220 The Dynamics of Multi-Level Politics: Competences, Elections, and Accountability

Thursday, July 9, 2015: 4:00 PM-5:45 PM
S09 (13 rue de l'Université)
States increasingly decentralise domestically and pool competences and resources supranationally. A consequence of this is that governance arrangements are in a state of flux. This panel brings together five papers which all tackle different dimensions related to the evolution of democratic multi-level systems. The first paper delves at the core of the topic by highlighting the tension between competence allocation, fiscal decentralisation, and subnational debt. It breaks new empirical ground by using regional-level data to link spending and competence transfers (Hanna Kleider). The second paper focuses on the question of competence allocation over different levels of government and across different policy areas by exploring the determinants of regional élite preferences on the question (Tatham & Bauer). The third paper enquires about the consequences of multi-level politics by studying government accountability and second order elections in Europe. It presents a novel dataset which includes regional, national and European election vote shares and government data at the regional, national and European level for 12 EU-member states for 1979-2014 (Schakel). While multi-level politics generates new dynamics in terms of voting and accountability patterns, the fourth paper highlights that such processes can sometimes be confusing for citizens. This is even more the case when governance arrangements become territorially asymmetric (Leon & Orriols). The final contribution continues on the theme of asymmetrical decentralisation by exploring what its determinants may be, with a specific emphasis on actor-based explanations (Röth & Kaiser).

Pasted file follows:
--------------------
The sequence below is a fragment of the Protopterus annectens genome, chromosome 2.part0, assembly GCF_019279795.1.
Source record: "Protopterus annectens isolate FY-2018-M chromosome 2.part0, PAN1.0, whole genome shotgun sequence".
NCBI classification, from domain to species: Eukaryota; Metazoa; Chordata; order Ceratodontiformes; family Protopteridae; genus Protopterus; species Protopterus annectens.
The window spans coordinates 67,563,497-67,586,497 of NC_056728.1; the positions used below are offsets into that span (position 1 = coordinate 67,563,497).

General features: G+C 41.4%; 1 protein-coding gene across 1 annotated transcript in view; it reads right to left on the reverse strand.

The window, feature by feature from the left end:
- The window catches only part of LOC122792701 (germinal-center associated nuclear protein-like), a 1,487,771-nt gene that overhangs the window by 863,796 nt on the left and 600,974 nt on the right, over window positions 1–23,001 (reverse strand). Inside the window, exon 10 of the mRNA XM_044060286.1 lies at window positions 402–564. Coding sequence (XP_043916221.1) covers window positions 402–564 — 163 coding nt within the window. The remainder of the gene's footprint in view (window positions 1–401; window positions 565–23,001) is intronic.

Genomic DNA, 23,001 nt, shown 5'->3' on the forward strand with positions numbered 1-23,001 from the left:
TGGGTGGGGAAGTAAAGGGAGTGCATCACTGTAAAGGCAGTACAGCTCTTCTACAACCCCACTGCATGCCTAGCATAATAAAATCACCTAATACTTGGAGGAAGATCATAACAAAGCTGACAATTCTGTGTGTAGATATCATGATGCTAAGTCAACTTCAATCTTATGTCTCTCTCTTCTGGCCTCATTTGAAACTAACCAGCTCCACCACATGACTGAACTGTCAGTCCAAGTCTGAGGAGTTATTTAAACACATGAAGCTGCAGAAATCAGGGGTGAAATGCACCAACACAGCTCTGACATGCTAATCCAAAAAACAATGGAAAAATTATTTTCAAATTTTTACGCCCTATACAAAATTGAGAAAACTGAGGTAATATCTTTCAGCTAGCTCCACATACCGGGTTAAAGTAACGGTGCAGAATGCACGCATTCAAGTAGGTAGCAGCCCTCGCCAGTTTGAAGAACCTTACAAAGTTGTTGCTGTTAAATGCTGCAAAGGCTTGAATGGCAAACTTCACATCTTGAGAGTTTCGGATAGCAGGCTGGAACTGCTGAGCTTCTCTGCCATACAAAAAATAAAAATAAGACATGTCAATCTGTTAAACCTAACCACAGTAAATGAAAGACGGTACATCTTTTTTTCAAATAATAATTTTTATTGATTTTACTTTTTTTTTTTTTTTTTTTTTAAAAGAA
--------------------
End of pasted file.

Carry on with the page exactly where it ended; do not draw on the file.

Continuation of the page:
Michael Robert Tatham
Michael Robert Tatham
Hanna Kleider and Michael Robert Tatham
Multi-Level Governance in Action: The Competence Allocation Preferences of Regional élites
Michael Robert Tatham, University of Bergen; Michael W. Bauer, German University of Administrative Sciences Speyer
Making Accountability Work Under Asymmetric Devolution. the British Case
Sandra León, University of York; Lluís Orriols, Universidad Carlos III de Madrid
Why Decentralize Authority Asymmetrically?
André Kaiser, University of Cologne; Leonce Röth, University of Cologne
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